So to save energy, you offer a lift club site, one-offs or regular trips. People enter where they are, where they want to go and at what time. Sort by city and display in browse control.

Using a NN you could, over time, offer transport owners to transport seekers by watching what owners and seekers link up. As a owner may not live in the same suburb that a seeker resides. The NN learns over time what variances in owners, seekers physical location difference appear to be acceptable. So it can then expand its search area when offering a seekers potential owners.

An idea.


Search! Recognize! Classify! Basically everything search engines do nowadays could benefit from a dose of neural networks and fuzzy logic. This applies in particular to multimedia content (e.g. content-indexing images and videos) since that's where current search technologies are lagging behind.

  • 2
    Where did you get your information from? I heard that Bayesian Networks are better for many of the things you mentioned.
    – Phil
    Commented Feb 5, 2010 at 23:17

One thing that always amazes me is that we still don't have any pseudo-intelligent firewalling technology. Something that says "hey his range of urls is making too much requests when they are not supposed to", blocks them, and sends a report to an administrator. That could be done with a neural network.

On the nasty part of things, some virus makers could find lucrative uses to neural networks. Adaptative trojans that "recognized" credit card numbers on a hard drive (instead of looking for certain cookies) or that "learn" how to mask themselves from detectors automatically.


I've been having fun trying to implement a bot based on a neural net for the Diplomacy board game, interacting via DAIDE protocols. It turns out to be extremely tricky, so I've turned to XCS to simplify the problem.

  • I've actually been experimenting with neural networks for the AI of a connect 4. It is a bit tricky but working.
    – Louis
    Commented Feb 5, 2010 at 22:29
  • NN is kind of inefficient and overkill for connect 4. The state space is small enough that you can simply search it via minimax.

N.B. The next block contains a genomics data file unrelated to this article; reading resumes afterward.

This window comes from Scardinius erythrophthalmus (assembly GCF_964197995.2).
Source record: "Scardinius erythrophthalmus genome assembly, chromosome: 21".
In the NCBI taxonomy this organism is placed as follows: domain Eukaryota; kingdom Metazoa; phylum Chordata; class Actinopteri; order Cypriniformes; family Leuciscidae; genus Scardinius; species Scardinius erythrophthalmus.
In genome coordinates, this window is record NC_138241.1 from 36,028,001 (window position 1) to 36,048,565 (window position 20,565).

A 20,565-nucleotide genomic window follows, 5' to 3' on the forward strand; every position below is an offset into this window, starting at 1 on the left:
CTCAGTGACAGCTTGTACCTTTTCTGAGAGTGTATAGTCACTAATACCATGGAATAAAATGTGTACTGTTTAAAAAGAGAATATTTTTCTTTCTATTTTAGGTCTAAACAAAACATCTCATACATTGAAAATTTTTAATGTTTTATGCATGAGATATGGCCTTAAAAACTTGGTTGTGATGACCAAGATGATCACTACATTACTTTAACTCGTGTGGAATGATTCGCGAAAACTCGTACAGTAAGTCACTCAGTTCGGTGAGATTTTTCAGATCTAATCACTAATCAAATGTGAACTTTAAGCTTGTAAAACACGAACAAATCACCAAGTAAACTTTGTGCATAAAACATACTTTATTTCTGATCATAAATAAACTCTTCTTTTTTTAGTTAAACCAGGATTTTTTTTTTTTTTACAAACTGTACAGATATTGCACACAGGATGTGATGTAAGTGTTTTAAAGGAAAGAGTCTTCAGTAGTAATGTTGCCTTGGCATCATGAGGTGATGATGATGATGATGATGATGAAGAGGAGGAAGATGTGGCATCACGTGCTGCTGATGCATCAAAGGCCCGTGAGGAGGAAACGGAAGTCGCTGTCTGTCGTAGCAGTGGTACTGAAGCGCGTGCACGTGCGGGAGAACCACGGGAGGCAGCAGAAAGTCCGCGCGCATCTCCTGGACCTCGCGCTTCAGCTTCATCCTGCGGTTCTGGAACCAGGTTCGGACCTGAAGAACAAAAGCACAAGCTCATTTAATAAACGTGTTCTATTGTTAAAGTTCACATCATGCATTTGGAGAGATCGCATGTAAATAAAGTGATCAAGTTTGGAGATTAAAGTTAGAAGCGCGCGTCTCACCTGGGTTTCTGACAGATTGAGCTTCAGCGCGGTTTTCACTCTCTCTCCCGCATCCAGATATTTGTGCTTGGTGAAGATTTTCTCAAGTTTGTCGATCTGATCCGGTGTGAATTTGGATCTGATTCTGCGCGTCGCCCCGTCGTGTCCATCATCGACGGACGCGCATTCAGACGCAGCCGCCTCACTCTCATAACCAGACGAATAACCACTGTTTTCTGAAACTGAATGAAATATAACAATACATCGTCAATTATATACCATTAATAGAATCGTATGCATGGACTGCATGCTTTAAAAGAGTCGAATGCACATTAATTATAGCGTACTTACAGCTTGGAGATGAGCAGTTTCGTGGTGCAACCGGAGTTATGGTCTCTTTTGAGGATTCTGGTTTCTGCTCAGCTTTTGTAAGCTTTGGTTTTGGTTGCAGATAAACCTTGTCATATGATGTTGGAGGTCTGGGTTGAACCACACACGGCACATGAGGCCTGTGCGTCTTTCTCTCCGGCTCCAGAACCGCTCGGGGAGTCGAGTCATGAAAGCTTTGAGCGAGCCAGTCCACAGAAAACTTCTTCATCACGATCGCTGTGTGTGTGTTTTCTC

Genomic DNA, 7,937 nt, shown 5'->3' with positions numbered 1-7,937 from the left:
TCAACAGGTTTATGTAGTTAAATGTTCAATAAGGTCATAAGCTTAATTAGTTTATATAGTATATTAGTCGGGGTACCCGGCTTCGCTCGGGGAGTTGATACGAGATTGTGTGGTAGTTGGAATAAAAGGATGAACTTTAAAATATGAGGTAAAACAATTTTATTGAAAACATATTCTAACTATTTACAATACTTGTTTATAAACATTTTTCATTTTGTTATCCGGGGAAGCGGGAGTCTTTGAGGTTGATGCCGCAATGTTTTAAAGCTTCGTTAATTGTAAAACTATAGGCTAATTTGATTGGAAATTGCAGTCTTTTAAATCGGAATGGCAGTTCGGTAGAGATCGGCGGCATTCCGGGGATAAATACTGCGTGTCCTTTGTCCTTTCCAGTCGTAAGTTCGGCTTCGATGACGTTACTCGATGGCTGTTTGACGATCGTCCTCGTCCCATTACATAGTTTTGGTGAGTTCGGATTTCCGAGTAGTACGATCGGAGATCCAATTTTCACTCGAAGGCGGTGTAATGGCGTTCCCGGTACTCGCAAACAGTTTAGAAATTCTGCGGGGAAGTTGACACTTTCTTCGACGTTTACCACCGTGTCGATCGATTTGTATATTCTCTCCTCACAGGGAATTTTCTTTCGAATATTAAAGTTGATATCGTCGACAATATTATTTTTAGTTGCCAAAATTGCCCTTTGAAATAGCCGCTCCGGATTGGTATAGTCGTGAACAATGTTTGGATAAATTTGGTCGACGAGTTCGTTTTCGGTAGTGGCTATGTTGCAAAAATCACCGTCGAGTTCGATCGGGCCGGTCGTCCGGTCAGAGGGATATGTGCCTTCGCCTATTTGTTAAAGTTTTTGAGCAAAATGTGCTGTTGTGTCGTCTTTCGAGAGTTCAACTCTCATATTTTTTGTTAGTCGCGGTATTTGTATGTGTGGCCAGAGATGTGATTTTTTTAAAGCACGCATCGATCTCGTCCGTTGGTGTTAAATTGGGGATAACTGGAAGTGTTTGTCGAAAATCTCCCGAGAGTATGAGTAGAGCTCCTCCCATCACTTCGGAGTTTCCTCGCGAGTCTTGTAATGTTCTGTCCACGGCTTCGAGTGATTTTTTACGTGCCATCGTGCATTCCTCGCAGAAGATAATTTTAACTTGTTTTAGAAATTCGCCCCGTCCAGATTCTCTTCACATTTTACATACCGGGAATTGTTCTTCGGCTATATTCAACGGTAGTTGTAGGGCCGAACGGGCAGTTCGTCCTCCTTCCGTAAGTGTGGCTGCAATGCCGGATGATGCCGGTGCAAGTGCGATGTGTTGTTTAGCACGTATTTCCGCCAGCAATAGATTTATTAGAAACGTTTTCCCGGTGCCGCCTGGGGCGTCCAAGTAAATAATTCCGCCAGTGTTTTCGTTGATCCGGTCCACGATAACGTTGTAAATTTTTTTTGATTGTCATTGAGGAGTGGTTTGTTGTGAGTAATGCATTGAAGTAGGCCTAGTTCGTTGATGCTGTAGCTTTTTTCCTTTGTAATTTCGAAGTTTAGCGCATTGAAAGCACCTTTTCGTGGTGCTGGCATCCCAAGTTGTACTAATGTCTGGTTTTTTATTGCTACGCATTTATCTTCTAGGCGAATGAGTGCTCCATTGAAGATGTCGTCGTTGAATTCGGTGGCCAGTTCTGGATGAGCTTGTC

– Cerin
    Commented Mar 30, 2010 at 12:35

Suppose EBay used neural nets to predict how likely a particular item was to sell; predict what the best day to list items of that type would be, suggest a starting price or "buy it now price"; or grade your description based on how likely it was to attract buyers? All of those could be useful features, if they worked well enough.


Neural net applications are great for representing discrete choices and the whole behavior of how an individual acts (or how groups of individuals act) when mucking around on the web.

Take news reading for instance:

Back in the olden days, you picked up usually one newspaper (a choice), picked a section (a choice), scanned a page and chose an article (a choice), and read the basics or the entire article (another choice).

Now you choose which news site to visit and continue as above, but now you can drop one paper, pick up another, click on ads, change sections, and keep going with few limits.

The whole use of the web and the choices people make based on their demographics, interests, experience, politics, time of day, location, etc. is a very rich area for NN application. This is especially relevant to news organizations, web page design, ad revenue, and may even be an under explored area.

Of course, it's very hard to predict what one person will do, but put 10,000 of them that are the same age, income, gender, time of day, etc. together and you might be able to predict behavior that will lead to better designs. Imagine a newspaper (or even a game) that could be scaled to people's needs based on demographics. An ad man's dream !


How about connecting users to the closest DNS, and making sure there are as few bounces as possible between the request and the destination?

  • Friend recommendation in social apps (Linkedin,facebook,etc)